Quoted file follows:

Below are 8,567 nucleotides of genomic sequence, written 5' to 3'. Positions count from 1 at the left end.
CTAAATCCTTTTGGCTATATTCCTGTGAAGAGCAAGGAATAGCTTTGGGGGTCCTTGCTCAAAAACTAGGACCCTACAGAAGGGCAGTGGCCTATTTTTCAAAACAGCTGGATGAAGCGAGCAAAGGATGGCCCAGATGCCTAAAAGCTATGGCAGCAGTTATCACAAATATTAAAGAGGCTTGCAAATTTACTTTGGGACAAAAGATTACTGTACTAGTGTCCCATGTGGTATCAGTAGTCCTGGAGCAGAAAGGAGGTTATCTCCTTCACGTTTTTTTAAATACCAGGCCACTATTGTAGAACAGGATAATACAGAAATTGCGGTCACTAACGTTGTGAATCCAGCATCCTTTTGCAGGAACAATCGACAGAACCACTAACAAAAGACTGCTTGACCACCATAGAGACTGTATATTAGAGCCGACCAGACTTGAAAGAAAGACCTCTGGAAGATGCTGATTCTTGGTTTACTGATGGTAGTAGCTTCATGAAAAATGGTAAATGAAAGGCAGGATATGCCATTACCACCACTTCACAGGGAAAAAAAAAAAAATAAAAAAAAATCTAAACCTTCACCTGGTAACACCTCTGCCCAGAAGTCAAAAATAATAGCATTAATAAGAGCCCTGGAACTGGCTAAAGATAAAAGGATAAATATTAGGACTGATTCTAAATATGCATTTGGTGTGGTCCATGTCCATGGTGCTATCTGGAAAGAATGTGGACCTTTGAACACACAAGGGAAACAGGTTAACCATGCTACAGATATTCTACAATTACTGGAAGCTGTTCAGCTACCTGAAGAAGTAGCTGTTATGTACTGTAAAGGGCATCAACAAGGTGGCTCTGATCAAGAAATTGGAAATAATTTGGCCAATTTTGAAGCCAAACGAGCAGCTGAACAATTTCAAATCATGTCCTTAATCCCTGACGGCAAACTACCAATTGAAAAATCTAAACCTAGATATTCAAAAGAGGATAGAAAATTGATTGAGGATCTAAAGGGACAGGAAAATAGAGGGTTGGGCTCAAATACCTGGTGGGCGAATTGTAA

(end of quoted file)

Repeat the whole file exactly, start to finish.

Below are 8,567 nucleotides of genomic sequence, written 5' to 3'. Positions count from 1 at the left end.
CTAAATCCTTTTGGCTATATTCCTGTGAAGAGCAAGGAATAGCTTTGGGGGTCCTTGCTCAAAAACTAGGACCCTACAGAAGGGCAGTGGCCTATTTTTCAAAACAGCTGGATGAAGCGAGCAAAGGATGGCCCAGATGCCTAAAAGCTATGGCAGCAGTTATCACAAATATTAAAGAGGCTTGCAAATTTACTTTGGGACAAAAGATTACTGTACTAGTGTCCCATGTGGTATCAGTAGTCCTGGAGCAGAAAGGAGGTTATCTCCTTCACGTTTTTTTAAATACCAGGCCACTATTGTAGAACAGGATAATACAGAAATTGCGGTCACTAACGTTGTGAATCCAGCATCCTTTTGCAGGAACAATCGACAGAACCACTAACAAAAGACTGCTTGACCACCATAGAGACTGTATATTAGAGCCGACCAGACTTGAAAGAAAGACCTCTGGAAGATGCTGATTCTTGGTTTACTGATGGTAGTAGCTTCATGAAAAATGGTAAATGAAAGGCAGGATATGCCATTACCACCACTTCACAGGGAAAAAAAAAAAAATAAAAAAAAATCTAAACCTTCACCTGGTAACACCTCTGCCCAGAAGTCAAAAATAATAGCATTAATAAGAGCCCTGGAACTGGCTAAAGATAAAAGGATAAATATTAGGACTGATTCTAAATATGCATTTGGTGTGGTCCATGTCCATGGTGCTATCTGGAAAGAATGTGGACCTTTGAACACACAAGGGAAACAGGTTAACCATGCTACAGATATTCTACAATTACTGGAAGCTGTTCAGCTACCTGAAGAAGTAGCTGTTATGTACTGTAAAGGGCATCAACAAGGTGGCTCTGATCAAGAAATTGGAAATAATTTGGCCAATTTTGAAGCCAAACGAGCAGCTGAACAATTTCAAATCATGTCCTTAATCCCTGACGGCAAACTACCAATTGAAAAATCTAAACCTAGATATTCAAAAGAGGATAGAAAATTGATTGAGGATCTAAAGGGACAGGAAAATAGAGGGTTGGGCTCAAATACCTGGTGGGCGAATTGTAA